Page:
Step 5

Hint: Before we began gluing each section, we ran a thin bead of mildew resistant clear silicone caulk along the wall where the backsplash met the countertop, and vertically where two pieces would but up next to each other. This will help prevent any moisture/leakage problems in the future.

It was time to begin gluing the pieces into place. We used mirror glue in a caulking gun and started applying the inside corner pieces first, working our way outward. We made sure to cover the walls with plenty of glue in wavy patterns, but kept the glue about an inch away from the  edges, so it wouldn’t ooze out.

As we put each piece in place, we used a small block of wood, covered in thick cloth, to slowly rub across each piece to get any air pockets out and push the acrylic firmly onto the walls.

Step 6

Our countertop was white, so we finished the sealing process with a very thin bead of white silicone caulk, wiped off the excess, and then added some coordinating switch plates and electrical outlet covers.

The entire process could be completed in a day, but we suggest cutting and painting one day and mounting and finish caulking the next.

Our only “hiccup” was incorrectly measuring one piece by 1/16″, so one edge sits up a little higher than the other where those two pieces meet. Fortunately, it’s practically imperceptible, but I will be even more diligent when I measure during my next plexiglass/acrylic project!

Once a sheet is glued in place, it’s difficult to fix or correct any errors, so be exacting with your measurements! Plexiglass/Acrylic does not stand up to high heat, so we installed a stainless steel panel behind our stove, which nicely complemented our new plexiglass/acrylic panels.

We’ve had our backsplash in place for six months, and everyone (regardless of their design aesthetic) loves them and wants to learn how to install a plexiglass/acrylic backsplash in their home!







Pura vida, Penny

13 comments on How To Install A Painted Plexiglass/Acrylic Backsplash In 6 Easy Steps

  • Jennifer

    Wondering how it’s held up around the stove. I would love to run it behind the stove but will consider the stainless steel as an option.

    • Penny (author)

      I would hesitate to run it behind the stove. Not only could the plastic possibly melt, but with the constant exposure to grease, it might be hard to remove, and keep a nice shiny finish. Maybe you can find some different finish options for the stainless, or metal backsplash, that you might prefer.

      Pura vida, Penny

  • Pam

    Your project has inspired us to do the same! It looks fantastic! We are going to do a dark blue with a stainless steel panel above our stove as well.

    How did you treat the seams where the plexiglass butted up to each other on the wall? Did you use the same mirror caulk for the stainless as well?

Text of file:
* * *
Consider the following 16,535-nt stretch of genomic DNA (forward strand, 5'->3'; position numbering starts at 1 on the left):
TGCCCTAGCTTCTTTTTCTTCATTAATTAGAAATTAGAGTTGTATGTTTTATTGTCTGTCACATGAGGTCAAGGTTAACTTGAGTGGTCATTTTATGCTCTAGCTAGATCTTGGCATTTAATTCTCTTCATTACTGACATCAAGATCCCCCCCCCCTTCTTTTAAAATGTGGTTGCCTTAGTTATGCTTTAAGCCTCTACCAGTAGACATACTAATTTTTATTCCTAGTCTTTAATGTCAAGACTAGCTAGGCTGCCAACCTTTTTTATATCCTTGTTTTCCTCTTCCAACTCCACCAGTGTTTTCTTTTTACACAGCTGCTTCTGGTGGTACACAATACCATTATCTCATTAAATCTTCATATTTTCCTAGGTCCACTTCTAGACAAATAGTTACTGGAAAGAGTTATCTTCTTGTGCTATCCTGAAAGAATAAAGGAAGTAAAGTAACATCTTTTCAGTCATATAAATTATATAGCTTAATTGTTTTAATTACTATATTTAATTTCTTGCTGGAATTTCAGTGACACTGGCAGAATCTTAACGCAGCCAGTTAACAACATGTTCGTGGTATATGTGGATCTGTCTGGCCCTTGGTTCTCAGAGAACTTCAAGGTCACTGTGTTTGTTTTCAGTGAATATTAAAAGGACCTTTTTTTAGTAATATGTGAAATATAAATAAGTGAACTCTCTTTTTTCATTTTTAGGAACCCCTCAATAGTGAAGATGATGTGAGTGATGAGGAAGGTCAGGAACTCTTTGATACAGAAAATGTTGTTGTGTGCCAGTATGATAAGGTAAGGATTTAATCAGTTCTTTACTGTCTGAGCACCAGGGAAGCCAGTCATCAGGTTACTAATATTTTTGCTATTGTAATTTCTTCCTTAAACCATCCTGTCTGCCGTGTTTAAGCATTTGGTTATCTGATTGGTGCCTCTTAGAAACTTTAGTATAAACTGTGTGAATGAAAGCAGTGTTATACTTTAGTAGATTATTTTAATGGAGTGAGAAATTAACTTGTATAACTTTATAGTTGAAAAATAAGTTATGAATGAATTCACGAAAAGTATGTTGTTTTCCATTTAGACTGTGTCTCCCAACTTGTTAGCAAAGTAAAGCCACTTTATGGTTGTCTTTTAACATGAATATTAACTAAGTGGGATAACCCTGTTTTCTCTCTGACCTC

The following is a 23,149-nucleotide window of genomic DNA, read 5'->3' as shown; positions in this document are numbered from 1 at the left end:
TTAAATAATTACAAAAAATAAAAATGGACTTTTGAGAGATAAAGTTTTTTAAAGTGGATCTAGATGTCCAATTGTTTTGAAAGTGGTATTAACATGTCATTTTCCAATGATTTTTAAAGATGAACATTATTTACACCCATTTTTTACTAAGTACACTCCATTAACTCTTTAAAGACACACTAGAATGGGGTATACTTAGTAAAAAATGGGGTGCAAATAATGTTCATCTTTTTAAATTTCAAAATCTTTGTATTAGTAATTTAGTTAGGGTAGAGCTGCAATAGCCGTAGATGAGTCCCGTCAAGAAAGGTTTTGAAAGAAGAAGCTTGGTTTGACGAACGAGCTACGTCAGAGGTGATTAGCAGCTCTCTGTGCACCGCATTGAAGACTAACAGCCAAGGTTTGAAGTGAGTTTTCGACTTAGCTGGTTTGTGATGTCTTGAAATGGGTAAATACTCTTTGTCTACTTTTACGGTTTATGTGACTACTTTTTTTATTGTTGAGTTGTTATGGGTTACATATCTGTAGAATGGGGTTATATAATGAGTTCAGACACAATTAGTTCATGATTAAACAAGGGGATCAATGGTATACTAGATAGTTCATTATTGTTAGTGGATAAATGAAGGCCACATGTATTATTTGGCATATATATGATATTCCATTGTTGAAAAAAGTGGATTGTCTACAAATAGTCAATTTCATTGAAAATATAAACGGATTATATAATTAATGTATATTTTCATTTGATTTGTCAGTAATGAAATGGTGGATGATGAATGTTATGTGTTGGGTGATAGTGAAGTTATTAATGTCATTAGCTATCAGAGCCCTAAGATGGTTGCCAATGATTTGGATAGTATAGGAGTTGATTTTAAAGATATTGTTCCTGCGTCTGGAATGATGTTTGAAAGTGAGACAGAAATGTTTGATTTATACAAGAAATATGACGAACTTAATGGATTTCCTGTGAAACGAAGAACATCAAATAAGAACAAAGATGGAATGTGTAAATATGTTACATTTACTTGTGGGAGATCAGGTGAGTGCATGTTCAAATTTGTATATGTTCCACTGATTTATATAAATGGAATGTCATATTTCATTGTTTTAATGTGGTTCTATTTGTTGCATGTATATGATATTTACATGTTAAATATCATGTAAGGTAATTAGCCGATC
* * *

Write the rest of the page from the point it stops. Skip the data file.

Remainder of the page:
• Penny (author)

      Here is what we did: “Hint: Before we began gluing each section, we ran a thin bead of mildew resistant clear silicone caulk along the wall where the backsplash met the countertop, and vertically where two pieces would but up next to each other. This will help prevent any moisture/leakage problems in the future.” As I recall, we used the same mirror glue, to glue the SS panel up. Hope this helps! Please share photos of your finished product with us!

      Pura vida, Penny

  • Theresa Sabatini

    Hi Penny,

    Thanks for sharing this! I have been looking at the high gloss acrylic to make a shower out of, but it’s pricey. Could this be used as shower panels too?


    • Penny (author)

      Absolutely Theresa! Prefab shower surrounds are made of acrylic and function the same way. Use a solid bead of clear silicone caulk along the edges of all the panels, and where panels meet. Clean any excess off the panel surfaces and let dry completely. You may choose to add an additional narrow bead of caulk along the top and bottom of all of your panels to guarantee moisture doesn’t get in.

      Your bathroom can easily look sleek and high end when you use painted acrylic panels!

      Pura vida, Penny

  • Jean

    Hmmm, could you use the oscillating cutting tool you cut the outlets out with to cut the sheets to size?

    • Penny (author)

      I’d probably only do that for the edge that meets the counter, because you apply a bed of caulk over it. You might want to play with it and see how clean of a cut you can get. Good luck!

  • J

    Thanks for posting. I’m thinking about doing this, but using a painted glass sheet behind the stove. I wonder how a combination of acrylic/glass will look, I’d like to make it look seemless. I might see if can get some small samples and give it a shot.

    • Penny (author)

      I would assume that the difference between the two materials will probably be negligible. We decided against using glass for our project, because of its’ weight, cost, and difficulty of installation. I do think it would be good to use glass, or stainless steel like we did, behind the stove. The heat and continual cleaning would take a toll on the acrylic.

      Good luck with your project! Come back and share pictures of your finished product!

      Pura vida, Penny

  • Melanie

    Do you have to paint the back? I’m just going with white walls?

    • Penny (author)

      I’d highly recommended painting the back of the plexiglass to achieve a consistent look. Pura vida, Penny

  • Glass Balustrade Auckland

    I am just saved by your article; honestly speaking this is what made my day. You are right the tile backsplashes are just awful to maintain. I was worried about the same, thanks for sharing this idea and step by step guide. I have seen similar information at one place, you can also see on